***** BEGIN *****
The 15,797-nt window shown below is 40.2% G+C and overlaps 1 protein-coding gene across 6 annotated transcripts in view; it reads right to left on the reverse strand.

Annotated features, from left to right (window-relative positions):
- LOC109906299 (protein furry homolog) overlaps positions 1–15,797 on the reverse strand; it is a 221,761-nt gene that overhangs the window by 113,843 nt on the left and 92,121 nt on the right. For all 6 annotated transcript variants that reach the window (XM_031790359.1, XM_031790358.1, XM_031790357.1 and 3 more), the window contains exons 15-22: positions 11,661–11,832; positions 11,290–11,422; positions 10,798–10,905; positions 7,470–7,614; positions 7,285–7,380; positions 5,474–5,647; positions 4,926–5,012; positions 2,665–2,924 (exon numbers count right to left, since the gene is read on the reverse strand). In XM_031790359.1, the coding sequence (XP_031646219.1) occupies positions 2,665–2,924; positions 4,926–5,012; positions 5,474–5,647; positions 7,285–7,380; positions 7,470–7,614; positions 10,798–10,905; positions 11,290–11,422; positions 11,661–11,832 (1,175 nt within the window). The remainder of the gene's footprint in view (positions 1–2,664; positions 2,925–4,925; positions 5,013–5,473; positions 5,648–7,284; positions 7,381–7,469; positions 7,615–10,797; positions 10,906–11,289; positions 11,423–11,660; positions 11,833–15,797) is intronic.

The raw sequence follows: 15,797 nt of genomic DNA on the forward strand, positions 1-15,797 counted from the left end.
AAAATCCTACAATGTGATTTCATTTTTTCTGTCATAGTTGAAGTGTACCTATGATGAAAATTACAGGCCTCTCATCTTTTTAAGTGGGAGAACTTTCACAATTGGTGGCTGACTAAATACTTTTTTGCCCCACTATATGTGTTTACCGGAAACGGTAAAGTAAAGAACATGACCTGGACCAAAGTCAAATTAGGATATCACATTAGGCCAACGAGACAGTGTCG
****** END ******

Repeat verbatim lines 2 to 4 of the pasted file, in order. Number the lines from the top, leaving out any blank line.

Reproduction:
Annotated features, from left to right (window-relative positions):
- LOC109906299 (protein furry homolog) overlaps positions 1–15,797 on the reverse strand; it is a 221,761-nt gene that overhangs the window by 113,843 nt on the left and 92,121 nt on the right. For all 6 annotated transcript variants that reach the window (XM_031790359.1, XM_031790358.1, XM_031790357.1 and 3 more), the window contains exons 15-22: positions 11,661–11,832; positions 11,290–11,422; positions 10,798–10,905; positions 7,470–7,614; positions 7,285–7,380; positions 5,474–5,647; positions 4,926–5,012; positions 2,665–2,924 (exon numbers count right to left, since the gene is read on the reverse strand). In XM_031790359.1, the coding sequence (XP_031646219.1) occupies positions 2,665–2,924; positions 4,926–5,012; positions 5,474–5,647; positions 7,285–7,380; positions 7,470–7,614; positions 10,798–10,905; positions 11,290–11,422; positions 11,661–11,832 (1,175 nt within the window). The remainder of the gene's footprint in view (positions 1–2,664; positions 2,925–4,925; positions 5,013–5,473; positions 5,648–7,284; positions 7,381–7,469; positions 7,615–10,797; positions 10,906–11,289; positions 11,423–11,660; positions 11,833–15,797) is intronic.

The raw sequence follows: 15,797 nt of genomic DNA on the forward strand, positions 1-15,797 counted from the left end.